MTV Unplugged in New York-Nirvana

MTV Unplugged in New York




On November 18, 1993, magic happened before the eyes of the nineties MTV generation when Nirvana recorded a version of the network’s popular segment, “Unplugged.”  The acoustic concert, seemingly ironic for a band known for their distorted grunge/alternative type music, was set in Sony Music Studios in New York City.  The concert aired on MTV the following month.  Since the show had been such a hit with viewers, producers teamed up to produce the evenings events into an album.  This album has been quite a hit with listeners for so many reasons.  Perhaps the greatest reason for this album’s success lies within the fact that the listener doesn’t need the visual of the MTV show to grasp the beauty of this performance.  And yes, the setting was beautiful-there were candles and flowers and low light settings because Kurt Cobain wanted it to appear as a funeral.  However, the visual is unneccessary for this album.  The album proves to hold its own and does not fail to satisfy.  This, kids, is musical genius at its best.

The album begins with “About a Girl,” off the band’s debut album, Bleach (1989).  The first song on every well put together album should always set the mood for the rest of the disc.  This performance does just that.  Although every song performed is not from the same album or even written by the band, (some were covered by The Meat Puppets, The Vaselines, and Lead Belly) this album is tied together beautifully.  The rules for MTV’s Unplugged is that the performance must be “unplugged,” acoustic instruments only.  By converting their grunge tunes into acoustic works, a whirlwind of change comes over Nirvana, the listener, your stereo; the sounds created are so captivating. And this song is the beginning of your acoustic journey.

The album progresses to “Come as You Are,” from the band’s 1991 album, Nevermind. The tempo of this song is slightly slowed, as it is now an acoustic version.  The strumming however, is heavy.  This version features more guitarists allowing the song to take on a more melodic feel.  Each piece of the song works together to bring it together and make the melodies work.

Next is “Jesus Doesn’t Want Me for a Sunbeam,” a Vaselines cover.  This is the first song on the album to feature an accordion played by Krist Novoselic.  The cover was done gracefully and the tempo was slowed down a bit from the original however the strumming patterns were kept the same. I find it impressive that Kurt Cobain used his celebrity to give recognition to bands who may have been unheard of in the mainstream.  For those who never read more into the sensitive man that Kurt Cobain really was, this cover was quite unexpected.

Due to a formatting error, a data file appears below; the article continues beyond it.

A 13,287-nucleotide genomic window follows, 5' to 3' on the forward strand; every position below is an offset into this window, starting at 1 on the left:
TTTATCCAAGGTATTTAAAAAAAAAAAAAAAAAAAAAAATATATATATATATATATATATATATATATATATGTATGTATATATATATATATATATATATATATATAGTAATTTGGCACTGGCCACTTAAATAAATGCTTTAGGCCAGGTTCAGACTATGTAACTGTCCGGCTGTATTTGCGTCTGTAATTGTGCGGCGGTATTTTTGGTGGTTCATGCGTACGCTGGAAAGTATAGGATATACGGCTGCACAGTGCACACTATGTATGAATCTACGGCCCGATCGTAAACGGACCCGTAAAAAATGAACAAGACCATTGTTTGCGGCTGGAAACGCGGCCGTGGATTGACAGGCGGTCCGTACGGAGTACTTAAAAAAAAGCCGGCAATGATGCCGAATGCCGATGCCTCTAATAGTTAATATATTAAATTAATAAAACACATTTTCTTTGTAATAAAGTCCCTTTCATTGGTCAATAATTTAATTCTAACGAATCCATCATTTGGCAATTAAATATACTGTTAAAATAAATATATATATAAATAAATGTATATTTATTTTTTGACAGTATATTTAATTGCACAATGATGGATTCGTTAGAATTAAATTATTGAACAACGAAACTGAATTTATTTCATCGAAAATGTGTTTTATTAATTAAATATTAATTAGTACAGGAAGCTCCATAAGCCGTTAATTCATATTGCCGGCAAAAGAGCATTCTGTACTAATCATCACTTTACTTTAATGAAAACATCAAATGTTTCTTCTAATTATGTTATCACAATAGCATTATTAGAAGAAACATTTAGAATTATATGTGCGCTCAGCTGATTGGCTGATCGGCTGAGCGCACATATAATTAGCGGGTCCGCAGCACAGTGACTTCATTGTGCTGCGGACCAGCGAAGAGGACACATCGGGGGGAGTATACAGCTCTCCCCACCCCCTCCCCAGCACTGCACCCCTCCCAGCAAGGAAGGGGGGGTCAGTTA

The next song on the album, “The Man Who Sold the World,” is a cover originally by David Bowie.  The song features an acoustic electric guitar for the riffs and solos.  The bass walk-down featured in this song is very distinct and impressive on Krist Novoselic’s part.  Kurt Cobain can actually be heard making a mistake on the guitar solo in the song, as well. This is something I’m sure most listeners do not notice.  To me it gives the album a raw and authentic character; much like Nirvana.

The song that follows, “Pennyroyal Tea,” from Nirvana’s 1993 album, In Utero, features Kurt Cobain solo.  By performing a song with such strong personal lyrics about how he felt about his life, this version of the song is much more intimate than the In Utero version.  At the end of the song, a band mate tells Kurt he did a good job, he laughs and says, “Shut up,” because he was shy on stage.

The album moves right into “Dumb,” which was also from In Utero. The goal of the band was to stray from the popular hits they had put out.  However, acoustically, “Dumb,” just works.  It is clear that drummer, Dave Grohl is not hitting the drums as hard as he normally would have.  He was given drum brushes and such equipment used by classical percussionists to keep him from hitting them too hard.  Also featured in this song is a violin-or instrument in the same family, which definitely brings this song into a new direction.

The next song is “Polly.” Overall, this song was performed well. However, MTV/network television can be to blame for the altering of lyrics to fit the standards of what can be said on television.  Cue  the seven things you cannot say on TV….

The album moves into “On a Plain,” from the album Nevermind. The tones and tempo of the song are very precise and the vocals appear to get louder towards the end of the song.   This song has a catching flow; acoustically this song is sensational.